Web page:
Michael is an elder in the Aranos congregation. By occupation, he is a sheep farmer who supplements his income by guiding big game hunts, as many of the game animals of Africa roam freely on his land. For the last part of our trip, we stayed with these believers, and came to know and love this very kind and gracious Christian family.

Determined as they are to witness their faith to their hunting clients, the Duvenhages constructed a fine website (find their great site by searching “uitspan hunting”) that not only advertises their professional hunting services, but also gives glory to the wisdom and beauty of God in creation. They also asked a minister in South Africa, Rev. Slabbert LeCornu, for a recommendation of a book to give as a gift to their hunting clients. Rev. LeCornu recommended the RFPA’s Doctrine According to Godliness, by Rev. Ronald Hanko—one of the “two books.”

Then, in the providence of God, one of the Duvenhage’s contacts “happened” to live next door to a Protestant Reformed family in Hudsonville, MI. Conversations with this hunter led the Protestant Reformed mother to contact the Duvenhages. And eventually, to make a long story short, Internet friendships were established and boxes of RFPA books and pamphlets were sent to these new friends in the Kalahari. These determined Reformed believers spread the word about the PRCA to the other churches in their fellowship, and last spring these churches sent the invitation that brought us to Namibia.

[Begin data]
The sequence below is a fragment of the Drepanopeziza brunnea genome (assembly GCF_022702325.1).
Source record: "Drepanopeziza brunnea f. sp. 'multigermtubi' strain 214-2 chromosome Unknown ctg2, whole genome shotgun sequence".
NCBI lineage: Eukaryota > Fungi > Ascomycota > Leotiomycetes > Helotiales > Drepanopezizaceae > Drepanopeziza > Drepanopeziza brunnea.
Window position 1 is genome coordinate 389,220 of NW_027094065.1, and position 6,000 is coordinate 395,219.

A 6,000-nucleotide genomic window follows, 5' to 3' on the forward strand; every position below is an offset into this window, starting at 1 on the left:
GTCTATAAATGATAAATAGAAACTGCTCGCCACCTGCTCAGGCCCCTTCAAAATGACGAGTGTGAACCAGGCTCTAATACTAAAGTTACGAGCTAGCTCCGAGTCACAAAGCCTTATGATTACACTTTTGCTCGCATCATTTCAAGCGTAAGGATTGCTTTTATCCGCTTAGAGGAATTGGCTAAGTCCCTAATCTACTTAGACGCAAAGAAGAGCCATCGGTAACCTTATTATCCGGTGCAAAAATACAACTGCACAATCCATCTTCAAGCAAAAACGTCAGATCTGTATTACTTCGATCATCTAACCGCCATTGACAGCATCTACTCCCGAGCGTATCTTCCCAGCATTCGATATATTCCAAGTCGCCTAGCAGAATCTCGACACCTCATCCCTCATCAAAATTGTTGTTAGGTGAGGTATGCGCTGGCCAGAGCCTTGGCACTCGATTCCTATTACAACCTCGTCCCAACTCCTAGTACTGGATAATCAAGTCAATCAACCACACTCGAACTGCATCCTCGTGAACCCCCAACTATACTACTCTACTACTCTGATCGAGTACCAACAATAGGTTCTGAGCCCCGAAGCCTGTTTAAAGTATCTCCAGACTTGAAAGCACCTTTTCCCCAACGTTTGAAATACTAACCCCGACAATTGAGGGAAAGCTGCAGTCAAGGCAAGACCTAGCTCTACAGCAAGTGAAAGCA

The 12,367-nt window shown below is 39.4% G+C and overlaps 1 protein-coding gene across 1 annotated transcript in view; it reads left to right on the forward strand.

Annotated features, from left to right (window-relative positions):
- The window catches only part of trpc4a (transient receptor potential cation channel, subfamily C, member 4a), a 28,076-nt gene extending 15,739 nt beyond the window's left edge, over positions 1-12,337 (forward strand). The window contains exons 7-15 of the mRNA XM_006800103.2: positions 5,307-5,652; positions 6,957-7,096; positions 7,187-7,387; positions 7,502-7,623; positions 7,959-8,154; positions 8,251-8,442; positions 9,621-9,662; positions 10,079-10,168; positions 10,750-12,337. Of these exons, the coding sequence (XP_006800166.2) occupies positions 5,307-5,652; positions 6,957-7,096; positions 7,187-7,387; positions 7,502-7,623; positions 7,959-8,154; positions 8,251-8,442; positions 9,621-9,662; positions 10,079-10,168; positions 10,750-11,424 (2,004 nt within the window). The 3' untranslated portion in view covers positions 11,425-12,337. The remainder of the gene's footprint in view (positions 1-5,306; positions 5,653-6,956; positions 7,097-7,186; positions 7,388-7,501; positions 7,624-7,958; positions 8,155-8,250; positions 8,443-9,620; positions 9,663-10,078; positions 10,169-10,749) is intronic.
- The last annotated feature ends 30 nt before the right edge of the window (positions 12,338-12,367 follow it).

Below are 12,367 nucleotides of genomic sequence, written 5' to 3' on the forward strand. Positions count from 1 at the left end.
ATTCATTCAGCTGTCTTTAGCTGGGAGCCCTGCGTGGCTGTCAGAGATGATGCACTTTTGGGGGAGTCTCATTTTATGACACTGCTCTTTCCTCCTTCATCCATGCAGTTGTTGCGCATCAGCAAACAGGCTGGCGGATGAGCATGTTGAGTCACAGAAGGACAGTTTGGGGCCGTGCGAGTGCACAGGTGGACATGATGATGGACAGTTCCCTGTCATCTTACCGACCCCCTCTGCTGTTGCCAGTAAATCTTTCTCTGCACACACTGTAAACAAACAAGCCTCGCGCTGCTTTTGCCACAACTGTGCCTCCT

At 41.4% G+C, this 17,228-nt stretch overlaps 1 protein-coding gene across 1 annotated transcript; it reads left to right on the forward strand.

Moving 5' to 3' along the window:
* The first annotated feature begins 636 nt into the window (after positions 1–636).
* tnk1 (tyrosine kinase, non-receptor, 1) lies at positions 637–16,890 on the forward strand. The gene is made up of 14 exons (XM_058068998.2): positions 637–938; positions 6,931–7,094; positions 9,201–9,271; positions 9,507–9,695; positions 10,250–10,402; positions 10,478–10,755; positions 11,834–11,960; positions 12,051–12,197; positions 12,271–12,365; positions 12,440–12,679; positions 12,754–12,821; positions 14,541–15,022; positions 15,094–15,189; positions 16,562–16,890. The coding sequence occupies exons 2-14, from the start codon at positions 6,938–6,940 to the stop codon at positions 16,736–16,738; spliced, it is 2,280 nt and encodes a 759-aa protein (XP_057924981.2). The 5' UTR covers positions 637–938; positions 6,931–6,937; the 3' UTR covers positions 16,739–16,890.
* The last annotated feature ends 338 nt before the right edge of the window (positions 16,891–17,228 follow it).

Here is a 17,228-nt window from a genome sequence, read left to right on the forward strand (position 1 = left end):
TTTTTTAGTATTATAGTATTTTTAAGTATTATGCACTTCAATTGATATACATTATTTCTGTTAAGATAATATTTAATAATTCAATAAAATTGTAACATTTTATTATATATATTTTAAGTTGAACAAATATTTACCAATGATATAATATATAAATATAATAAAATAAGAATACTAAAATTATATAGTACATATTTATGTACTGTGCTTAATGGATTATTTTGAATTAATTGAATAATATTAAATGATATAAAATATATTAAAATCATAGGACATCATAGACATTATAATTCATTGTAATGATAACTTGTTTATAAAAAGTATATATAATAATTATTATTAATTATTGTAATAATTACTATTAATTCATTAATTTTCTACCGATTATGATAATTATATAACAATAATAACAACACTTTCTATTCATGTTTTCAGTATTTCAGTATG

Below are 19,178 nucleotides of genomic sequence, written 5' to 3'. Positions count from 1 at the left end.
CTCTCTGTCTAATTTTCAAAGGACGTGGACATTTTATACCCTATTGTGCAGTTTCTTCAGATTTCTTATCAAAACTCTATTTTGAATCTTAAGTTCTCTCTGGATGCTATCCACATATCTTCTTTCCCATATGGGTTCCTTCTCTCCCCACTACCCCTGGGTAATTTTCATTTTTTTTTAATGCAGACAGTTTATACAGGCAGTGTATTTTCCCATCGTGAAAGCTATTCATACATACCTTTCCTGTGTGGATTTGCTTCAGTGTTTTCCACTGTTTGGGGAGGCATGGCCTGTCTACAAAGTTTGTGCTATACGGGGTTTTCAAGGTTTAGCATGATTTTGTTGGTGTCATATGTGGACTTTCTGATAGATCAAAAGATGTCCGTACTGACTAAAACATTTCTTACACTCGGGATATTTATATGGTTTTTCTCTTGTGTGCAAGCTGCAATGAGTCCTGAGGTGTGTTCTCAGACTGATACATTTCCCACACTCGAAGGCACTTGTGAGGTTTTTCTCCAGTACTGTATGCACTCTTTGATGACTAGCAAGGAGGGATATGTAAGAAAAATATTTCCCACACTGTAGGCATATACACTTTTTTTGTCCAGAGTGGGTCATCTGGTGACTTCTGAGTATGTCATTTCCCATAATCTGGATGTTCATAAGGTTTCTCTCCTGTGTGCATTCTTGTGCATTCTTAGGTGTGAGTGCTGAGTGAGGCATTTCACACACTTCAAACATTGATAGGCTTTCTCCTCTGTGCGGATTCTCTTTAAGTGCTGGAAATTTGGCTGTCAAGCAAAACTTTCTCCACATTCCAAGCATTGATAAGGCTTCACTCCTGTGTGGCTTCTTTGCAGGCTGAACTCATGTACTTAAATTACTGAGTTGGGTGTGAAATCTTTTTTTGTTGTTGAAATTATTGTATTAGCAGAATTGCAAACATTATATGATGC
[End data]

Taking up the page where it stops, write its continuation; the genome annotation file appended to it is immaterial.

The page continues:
The value of good Reformed literature, the importance of personal Christian witness, and the sovereign providence of God directing both of them, are wonderful to behold. Next time I want to evaluate the contact, summarize the delegation’s official report to the Contact Committee, and point out what PRCA members can do to promote these efforts. But because this issue of the SB is the last before year’s end, and some believers are looking at tax deductible donations, I may briefly mention a need here. Rev. Prinsloo and Rev. LeCornu are beginning the process of translating into Afrikaans and publishing both Doctrine According to Godliness, and Saved by Grace, (Prof. Ronald Cammenga’s and Rev. Ronald Hanko’s exposition of the five points of Calvinism—the second of the “two books” I mentioned). The Afrikaaners need literature in their own language. According to their judgment, Doctrine According to Godlinesswould be most helpful to their witness of the Reformed faith. And Saved by Grace was most influential to leading Rev. LeCornu to the doctrines of grace.

If a reader has interest in donating to this cause of translating, please write the secretary of our Contact Committee, Rev. Garrett Eriks, atgarryeriks@sbcglobal.net.